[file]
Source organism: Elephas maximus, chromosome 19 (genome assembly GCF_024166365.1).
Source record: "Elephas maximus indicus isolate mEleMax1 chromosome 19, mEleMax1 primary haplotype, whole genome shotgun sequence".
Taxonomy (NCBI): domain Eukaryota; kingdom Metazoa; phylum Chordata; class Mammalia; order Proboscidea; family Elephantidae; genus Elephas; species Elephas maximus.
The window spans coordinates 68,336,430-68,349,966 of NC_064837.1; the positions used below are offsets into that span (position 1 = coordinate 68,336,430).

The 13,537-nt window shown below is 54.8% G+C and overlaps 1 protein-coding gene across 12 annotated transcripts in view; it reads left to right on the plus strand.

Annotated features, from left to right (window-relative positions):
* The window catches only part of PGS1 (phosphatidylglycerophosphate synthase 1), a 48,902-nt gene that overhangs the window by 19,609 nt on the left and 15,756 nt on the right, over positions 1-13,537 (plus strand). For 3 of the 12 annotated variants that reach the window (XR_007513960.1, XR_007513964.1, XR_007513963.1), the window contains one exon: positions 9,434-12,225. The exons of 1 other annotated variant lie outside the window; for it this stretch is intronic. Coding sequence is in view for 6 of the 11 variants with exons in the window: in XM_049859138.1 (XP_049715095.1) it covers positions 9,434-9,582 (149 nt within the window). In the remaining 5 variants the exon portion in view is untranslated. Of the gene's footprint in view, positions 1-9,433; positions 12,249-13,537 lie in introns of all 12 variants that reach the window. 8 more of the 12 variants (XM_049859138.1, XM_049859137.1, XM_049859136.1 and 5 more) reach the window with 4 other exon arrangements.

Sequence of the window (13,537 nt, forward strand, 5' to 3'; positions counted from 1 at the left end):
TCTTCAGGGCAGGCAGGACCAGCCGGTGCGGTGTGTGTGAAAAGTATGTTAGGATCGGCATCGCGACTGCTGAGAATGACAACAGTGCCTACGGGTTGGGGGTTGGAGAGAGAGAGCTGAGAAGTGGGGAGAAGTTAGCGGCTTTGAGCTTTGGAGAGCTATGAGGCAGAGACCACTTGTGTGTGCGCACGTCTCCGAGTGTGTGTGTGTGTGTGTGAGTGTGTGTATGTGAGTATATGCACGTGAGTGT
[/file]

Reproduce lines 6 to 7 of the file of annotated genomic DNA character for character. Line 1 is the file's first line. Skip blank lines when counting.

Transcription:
Annotated features, from left to right (window-relative positions):
* The window catches only part of PGS1 (phosphatidylglycerophosphate synthase 1), a 48,902-nt gene that overhangs the window by 19,609 nt on the left and 15,756 nt on the right, over positions 1-13,537 (plus strand). For 3 of the 12 annotated variants that reach the window (XR_007513960.1, XR_007513964.1, XR_007513963.1), the window contains one exon: positions 9,434-12,225. The exons of 1 other annotated variant lie outside the window; for it this stretch is intronic. Coding sequence is in view for 6 of the 11 variants with exons in the window: in XM_049859138.1 (XP_049715095.1) it covers positions 9,434-9,582 (149 nt within the window). In the remaining 5 variants the exon portion in view is untranslated. Of the gene's footprint in view, positions 1-9,433; positions 12,249-13,537 lie in introns of all 12 variants that reach the window. 8 more of the 12 variants (XM_049859138.1, XM_049859137.1, XM_049859136.1 and 5 more) reach the window with 4 other exon arrangements.